This sort of thing happens less frequently these days because of kiln drying being so common to quickly get wood down to workable moisture levels, and the heating 'sets' the sap in the wood (basically converting it to a harder, crystalline form, which is a permanent change).

You can mimic the effect to a degree with air-dried wood by just allowing it to get to a high temperature, even by sitting it in direct sunlight (the temps required are quite low, below the boiling point of water in fact).

It's possible that you may be able to locally treat the wood by heating with a heat gun, without much risk of scorching the wood. In theory you might also be able to do this with a domestic iron but I don't know how deeply the heating would need to go to solve the problem.

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  • If sunlight is enough heat I guess an ordinary light bulb in close vicinity would do the same. Or heat a cooking pan with water in it to 80 degrees (we're talking Celsius here) an put it on the knot. I doubt 80 degrees would change the wood (ok, ok, 60 degrees then) but warmer than sunlight. Just my 2pc. – LosManos Aug 19 '15 at 14:12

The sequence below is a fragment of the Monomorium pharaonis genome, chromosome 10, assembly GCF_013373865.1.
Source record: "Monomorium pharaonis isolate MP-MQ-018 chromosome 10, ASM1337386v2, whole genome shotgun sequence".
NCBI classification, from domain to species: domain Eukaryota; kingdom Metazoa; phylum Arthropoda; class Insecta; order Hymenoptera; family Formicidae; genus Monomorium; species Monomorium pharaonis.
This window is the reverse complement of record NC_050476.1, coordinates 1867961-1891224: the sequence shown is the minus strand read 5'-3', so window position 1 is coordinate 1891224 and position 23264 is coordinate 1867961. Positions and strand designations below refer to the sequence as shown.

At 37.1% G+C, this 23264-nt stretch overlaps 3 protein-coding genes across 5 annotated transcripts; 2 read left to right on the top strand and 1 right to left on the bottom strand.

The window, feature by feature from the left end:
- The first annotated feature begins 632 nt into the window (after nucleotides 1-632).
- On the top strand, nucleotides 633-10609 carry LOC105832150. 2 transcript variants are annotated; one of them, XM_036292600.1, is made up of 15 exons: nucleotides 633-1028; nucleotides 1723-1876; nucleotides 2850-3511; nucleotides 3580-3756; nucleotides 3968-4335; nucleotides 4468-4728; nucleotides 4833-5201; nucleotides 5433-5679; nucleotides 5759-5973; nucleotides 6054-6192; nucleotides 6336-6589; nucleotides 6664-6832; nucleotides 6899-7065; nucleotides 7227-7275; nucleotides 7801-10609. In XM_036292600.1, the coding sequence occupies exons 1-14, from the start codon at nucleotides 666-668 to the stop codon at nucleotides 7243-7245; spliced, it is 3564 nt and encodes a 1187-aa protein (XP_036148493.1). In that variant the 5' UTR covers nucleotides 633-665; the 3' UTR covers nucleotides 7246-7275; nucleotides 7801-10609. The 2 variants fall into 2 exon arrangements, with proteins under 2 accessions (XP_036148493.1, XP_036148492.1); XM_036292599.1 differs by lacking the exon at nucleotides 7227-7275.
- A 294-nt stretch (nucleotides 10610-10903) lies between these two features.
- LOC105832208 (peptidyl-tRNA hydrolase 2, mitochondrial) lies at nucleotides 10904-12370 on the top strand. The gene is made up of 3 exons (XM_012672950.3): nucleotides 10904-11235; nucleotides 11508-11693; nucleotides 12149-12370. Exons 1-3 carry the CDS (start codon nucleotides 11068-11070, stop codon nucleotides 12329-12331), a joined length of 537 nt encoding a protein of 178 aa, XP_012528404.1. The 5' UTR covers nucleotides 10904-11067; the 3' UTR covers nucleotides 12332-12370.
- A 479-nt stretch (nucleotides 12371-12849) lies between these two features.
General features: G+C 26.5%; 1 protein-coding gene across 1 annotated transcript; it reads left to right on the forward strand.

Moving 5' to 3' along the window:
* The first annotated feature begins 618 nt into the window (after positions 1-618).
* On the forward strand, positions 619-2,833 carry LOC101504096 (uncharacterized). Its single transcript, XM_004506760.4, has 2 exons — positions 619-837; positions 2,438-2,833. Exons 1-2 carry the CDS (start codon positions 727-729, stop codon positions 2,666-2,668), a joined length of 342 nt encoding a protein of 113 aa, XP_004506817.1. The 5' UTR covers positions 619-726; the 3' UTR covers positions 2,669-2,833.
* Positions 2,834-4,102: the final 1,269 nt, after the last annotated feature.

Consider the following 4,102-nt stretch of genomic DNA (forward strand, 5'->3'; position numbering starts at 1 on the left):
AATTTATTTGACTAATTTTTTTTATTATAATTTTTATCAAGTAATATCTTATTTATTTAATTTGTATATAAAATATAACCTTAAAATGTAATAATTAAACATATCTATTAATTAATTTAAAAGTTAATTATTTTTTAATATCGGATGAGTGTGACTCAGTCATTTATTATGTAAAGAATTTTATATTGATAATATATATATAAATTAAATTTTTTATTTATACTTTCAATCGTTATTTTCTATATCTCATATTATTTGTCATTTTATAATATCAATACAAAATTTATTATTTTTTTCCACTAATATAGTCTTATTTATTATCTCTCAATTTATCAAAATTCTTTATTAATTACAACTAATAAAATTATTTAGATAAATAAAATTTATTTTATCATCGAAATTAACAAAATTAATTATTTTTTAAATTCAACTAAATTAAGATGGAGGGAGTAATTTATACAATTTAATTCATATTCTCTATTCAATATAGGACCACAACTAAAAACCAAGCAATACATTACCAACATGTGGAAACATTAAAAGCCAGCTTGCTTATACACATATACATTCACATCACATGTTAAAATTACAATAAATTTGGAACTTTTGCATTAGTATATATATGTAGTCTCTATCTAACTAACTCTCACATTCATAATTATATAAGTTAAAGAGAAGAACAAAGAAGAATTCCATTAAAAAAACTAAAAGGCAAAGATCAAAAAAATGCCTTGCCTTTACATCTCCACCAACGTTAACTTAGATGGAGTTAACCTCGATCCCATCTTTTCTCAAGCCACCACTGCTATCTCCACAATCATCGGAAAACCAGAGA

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    @LosManos, "I doubt 80 degrees would change the wood (ok, ok, 60 degrees then) but warmer than sunlight." as anyone who has had their legs scorched by a vinyl seat cover or a car fender on a sunny day knows, sunlight can get some surfaces hot enough that they're too hot to touch; that's well above 60°C. If the wood were too pale and reflected too much light to get to a sufficient temp it could be draped in dark-coloured fabric to maximise the effect. – Graphus Aug 19 '15 at 16:04